The Morris Fire Protection and Ambulance District received a $20,000 donation from Archer Daniels Midland (ADM) Company to purchase new uniforms for its 10 new firefighters.
The global company runs two grain elevators in Morris and has been in the community for 20 years. It made the donation through its ADM Cares program. ADM Cares is an investment program that directs funds to initiatives and organizations that drive meaningful social, economic and environmental progress worldwide, according to a press release from ADM.
The program has three focus areas: supporting the responsible development of agriculture, improving the quality of life in ADM communities and fostering employee giving and volunteer activities.
"There are a lot of grants that are for $1,000, $2,000 or $3,000, but to get a grant for $20,000 is substantial," said Chief Tracey Steffes. "It shows the support and dedication ADM has to the community."
Steffes came across the grant opportunity when researching the company, since ADM is in partnership with Edgewater Resources as part of the future Morris marina project. Through the marina project, ADM will open another barge facility in Morris.
Steffes received the check from ADM earlier this month.
“ADM strives to make a positive difference in the communities where we live and work,” said Rich Hamilton, ADM plant superintendent in Morris. “We are proud to present this donation to the Morris Fire and Ambulance District and look forward to helping our fire department with the needed equipment to continually serve our community and keep us safe.”
The $20,000 donation will cover new outer protection jackets and pants for its 10 new part-time firefighters. One jacket is $1,200 and a pair of paints is $800, said Steffes. This will not cover new boots, helmets, gloves or face masks for the new firefighters.
Without the donation, it would have taken the fire district two budget years to get them all new gear, said Steffes.
The fire station is staffed 24-hours a day by part-time firefighters. All of the district's firefighters are part-time employees.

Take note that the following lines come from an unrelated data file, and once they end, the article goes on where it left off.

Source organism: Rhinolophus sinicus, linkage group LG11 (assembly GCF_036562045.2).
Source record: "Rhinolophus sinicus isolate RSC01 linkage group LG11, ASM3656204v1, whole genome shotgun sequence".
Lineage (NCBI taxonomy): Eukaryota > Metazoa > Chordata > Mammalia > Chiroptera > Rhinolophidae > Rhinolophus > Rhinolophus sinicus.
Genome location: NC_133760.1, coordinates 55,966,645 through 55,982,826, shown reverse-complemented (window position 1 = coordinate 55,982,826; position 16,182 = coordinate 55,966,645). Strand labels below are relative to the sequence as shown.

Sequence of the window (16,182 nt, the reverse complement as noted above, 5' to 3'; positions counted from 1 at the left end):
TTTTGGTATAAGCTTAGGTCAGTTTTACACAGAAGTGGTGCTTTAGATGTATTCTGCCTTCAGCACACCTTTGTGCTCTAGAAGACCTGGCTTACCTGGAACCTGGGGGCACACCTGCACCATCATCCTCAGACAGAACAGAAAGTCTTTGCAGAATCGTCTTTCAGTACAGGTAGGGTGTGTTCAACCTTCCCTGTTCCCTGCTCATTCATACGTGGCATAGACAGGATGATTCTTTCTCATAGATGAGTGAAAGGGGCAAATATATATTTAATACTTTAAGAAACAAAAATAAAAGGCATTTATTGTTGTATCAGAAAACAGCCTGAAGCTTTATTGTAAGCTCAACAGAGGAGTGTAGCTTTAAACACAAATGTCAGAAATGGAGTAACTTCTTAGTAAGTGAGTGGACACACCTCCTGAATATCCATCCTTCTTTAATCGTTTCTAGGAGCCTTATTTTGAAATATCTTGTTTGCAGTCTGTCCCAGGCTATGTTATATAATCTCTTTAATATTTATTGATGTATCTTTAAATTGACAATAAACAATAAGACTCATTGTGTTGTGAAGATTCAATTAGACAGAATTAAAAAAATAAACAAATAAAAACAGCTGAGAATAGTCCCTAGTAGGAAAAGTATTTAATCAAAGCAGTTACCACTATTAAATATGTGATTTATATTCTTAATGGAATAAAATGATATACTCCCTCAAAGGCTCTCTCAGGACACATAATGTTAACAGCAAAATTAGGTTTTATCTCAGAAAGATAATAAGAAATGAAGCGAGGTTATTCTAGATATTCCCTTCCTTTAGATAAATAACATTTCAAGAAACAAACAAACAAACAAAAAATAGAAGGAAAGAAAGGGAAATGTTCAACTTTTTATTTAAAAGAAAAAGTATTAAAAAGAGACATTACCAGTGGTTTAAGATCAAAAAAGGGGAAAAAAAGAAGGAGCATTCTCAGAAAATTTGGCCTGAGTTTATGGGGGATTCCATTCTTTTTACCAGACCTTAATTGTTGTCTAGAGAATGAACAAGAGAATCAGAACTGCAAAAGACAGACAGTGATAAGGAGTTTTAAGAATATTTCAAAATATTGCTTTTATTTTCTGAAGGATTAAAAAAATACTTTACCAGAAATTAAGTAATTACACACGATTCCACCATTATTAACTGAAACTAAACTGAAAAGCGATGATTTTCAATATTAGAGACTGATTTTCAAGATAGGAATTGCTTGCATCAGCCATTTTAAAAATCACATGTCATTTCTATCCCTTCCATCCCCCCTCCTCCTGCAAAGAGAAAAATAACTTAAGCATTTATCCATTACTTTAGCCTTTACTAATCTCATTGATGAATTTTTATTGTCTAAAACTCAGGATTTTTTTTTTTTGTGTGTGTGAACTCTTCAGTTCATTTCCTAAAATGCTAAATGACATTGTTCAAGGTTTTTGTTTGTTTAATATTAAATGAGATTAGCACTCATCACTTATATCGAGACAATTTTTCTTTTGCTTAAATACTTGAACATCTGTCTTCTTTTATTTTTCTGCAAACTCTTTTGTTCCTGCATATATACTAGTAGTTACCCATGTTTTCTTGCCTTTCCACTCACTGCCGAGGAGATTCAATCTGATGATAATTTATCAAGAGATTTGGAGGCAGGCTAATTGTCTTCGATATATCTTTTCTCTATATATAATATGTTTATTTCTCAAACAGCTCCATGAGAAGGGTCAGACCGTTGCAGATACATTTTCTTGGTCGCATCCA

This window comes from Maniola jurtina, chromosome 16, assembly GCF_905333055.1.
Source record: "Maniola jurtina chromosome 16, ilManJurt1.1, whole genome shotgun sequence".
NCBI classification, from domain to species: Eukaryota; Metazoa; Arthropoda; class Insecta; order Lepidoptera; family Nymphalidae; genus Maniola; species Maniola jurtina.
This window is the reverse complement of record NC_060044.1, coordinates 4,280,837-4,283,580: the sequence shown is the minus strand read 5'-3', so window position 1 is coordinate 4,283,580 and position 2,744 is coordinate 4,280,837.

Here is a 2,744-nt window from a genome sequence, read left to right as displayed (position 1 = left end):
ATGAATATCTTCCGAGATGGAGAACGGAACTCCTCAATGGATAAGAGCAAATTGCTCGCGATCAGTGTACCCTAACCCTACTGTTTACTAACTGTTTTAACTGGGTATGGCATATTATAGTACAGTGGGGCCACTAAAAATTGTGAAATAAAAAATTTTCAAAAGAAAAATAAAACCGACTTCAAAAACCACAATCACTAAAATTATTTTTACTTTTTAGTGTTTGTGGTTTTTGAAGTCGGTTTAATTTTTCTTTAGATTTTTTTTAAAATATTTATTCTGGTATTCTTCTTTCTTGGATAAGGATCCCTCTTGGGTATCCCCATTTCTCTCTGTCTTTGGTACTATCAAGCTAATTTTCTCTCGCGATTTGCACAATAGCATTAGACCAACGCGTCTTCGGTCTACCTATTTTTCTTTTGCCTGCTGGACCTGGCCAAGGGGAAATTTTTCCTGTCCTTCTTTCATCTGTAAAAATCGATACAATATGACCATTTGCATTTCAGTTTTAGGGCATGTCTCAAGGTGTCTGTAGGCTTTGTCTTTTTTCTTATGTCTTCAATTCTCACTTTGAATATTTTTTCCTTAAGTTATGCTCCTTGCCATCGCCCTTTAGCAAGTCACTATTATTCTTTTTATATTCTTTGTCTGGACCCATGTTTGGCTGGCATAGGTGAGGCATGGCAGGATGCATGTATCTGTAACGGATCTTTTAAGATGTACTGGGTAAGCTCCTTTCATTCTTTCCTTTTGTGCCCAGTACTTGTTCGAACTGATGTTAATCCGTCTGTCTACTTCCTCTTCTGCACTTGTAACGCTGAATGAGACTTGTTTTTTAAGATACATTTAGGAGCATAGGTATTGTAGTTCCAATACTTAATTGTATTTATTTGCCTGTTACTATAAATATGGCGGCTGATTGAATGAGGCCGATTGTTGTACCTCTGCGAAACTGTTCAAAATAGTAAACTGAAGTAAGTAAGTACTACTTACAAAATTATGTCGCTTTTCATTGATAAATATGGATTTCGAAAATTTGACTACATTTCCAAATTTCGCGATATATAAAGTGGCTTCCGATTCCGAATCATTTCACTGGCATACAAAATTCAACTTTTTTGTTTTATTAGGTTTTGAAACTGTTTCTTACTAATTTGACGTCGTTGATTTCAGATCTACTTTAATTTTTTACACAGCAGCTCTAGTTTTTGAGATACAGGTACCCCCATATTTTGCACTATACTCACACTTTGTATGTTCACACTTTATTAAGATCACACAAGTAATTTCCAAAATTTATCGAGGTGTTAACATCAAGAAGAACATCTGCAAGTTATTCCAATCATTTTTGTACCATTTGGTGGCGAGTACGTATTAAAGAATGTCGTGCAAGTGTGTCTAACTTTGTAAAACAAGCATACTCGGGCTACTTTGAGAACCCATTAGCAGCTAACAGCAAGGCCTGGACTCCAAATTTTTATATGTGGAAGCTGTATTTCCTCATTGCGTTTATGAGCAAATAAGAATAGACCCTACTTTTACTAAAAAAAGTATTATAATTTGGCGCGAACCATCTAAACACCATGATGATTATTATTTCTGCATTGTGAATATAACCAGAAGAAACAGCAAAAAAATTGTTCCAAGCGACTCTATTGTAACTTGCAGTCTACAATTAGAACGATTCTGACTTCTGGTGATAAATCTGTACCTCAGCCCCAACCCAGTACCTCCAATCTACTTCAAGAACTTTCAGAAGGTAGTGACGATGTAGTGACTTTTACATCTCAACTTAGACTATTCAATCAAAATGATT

"Even though we employee part-time people, it still costs the same amount of money to equip them," said the chief.
Through the years, the availability of on-call firemen to arrive on scene in the middle of the day has become slim and having more firemen at the firehouse is becoming more necessary to handle increased calls. Steffes said this is because a lot of people are not allowed to leave their full-time jobs anymore for a fire call, and many have jobs out of town and can't get to town quickly.
"There used to be 10 to 12 guys that came back on a call and now we're at the point we get two to five," he said. "So we have to put on extra guys."
For 2012, Morris received 4,101 fire and EMS calls. Since 2006, the amount of calls has increased 70 to 100 calls a year.
With the 10 new part-time firefighters, the district has 53 firefighters, plus 16 EMS people who are full-time.
Four of the 10 new firefighters are currently in training at the fire academy because they are first-time firefighters. The other six are already certified firefighters, said Steffes, and therefore will be starting in-house training soon.
ADM gave the district a $3,000 grant about 10 years ago, as well.
"They are not just a business who is taking. They have a vested interest in the community," said Steffes.